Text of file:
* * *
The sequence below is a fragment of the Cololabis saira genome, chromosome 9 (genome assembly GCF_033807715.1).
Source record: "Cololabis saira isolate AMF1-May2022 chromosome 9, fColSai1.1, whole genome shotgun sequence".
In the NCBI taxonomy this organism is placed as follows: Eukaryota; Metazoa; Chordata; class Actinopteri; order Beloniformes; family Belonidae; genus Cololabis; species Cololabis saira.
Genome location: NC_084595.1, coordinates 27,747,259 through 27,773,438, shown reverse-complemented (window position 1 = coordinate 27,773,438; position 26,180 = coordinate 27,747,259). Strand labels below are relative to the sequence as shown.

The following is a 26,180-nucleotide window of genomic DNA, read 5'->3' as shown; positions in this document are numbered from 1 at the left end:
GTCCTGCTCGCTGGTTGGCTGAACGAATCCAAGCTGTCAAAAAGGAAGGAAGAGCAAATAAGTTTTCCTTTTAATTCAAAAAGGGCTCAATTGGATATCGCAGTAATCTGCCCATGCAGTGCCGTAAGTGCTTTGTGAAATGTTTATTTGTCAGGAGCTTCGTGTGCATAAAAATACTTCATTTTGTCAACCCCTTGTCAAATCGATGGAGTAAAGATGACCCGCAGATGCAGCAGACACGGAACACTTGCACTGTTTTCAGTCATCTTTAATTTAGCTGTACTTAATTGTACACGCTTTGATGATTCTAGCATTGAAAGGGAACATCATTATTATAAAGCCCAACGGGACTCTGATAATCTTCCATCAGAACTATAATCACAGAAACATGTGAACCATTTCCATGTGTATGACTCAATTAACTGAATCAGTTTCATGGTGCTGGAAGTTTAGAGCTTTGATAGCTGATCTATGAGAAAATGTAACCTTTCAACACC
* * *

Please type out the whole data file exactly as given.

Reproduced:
The sequence below is a fragment of the Cololabis saira genome, chromosome 9 (genome assembly GCF_033807715.1).
Source record: "Cololabis saira isolate AMF1-May2022 chromosome 9, fColSai1.1, whole genome shotgun sequence".
In the NCBI taxonomy this organism is placed as follows: Eukaryota; Metazoa; Chordata; class Actinopteri; order Beloniformes; family Belonidae; genus Cololabis; species Cololabis saira.
Genome location: NC_084595.1, coordinates 27,747,259 through 27,773,438, shown reverse-complemented (window position 1 = coordinate 27,773,438; position 26,180 = coordinate 27,747,259). Strand labels below are relative to the sequence as shown.

The following is a 26,180-nucleotide window of genomic DNA, read 5'->3' as shown; positions in this document are numbered from 1 at the left end:
GTCCTGCTCGCTGGTTGGCTGAACGAATCCAAGCTGTCAAAAAGGAAGGAAGAGCAAATAAGTTTTCCTTTTAATTCAAAAAGGGCTCAATTGGATATCGCAGTAATCTGCCCATGCAGTGCCGTAAGTGCTTTGTGAAATGTTTATTTGTCAGGAGCTTCGTGTGCATAAAAATACTTCATTTTGTCAACCCCTTGTCAAATCGATGGAGTAAAGATGACCCGCAGATGCAGCAGACACGGAACACTTGCACTGTTTTCAGTCATCTTTAATTTAGCTGTACTTAATTGTACACGCTTTGATGATTCTAGCATTGAAAGGGAACATCATTATTATAAAGCCCAACGGGACTCTGATAATCTTCCATCAGAACTATAATCACAGAAACATGTGAACCATTTCCATGTGTATGACTCAATTAACTGAATCAGTTTCATGGTGCTGGAAGTTTAGAGCTTTGATAGCTGATCTATGAGAAAATGTAACCTTTCAACACC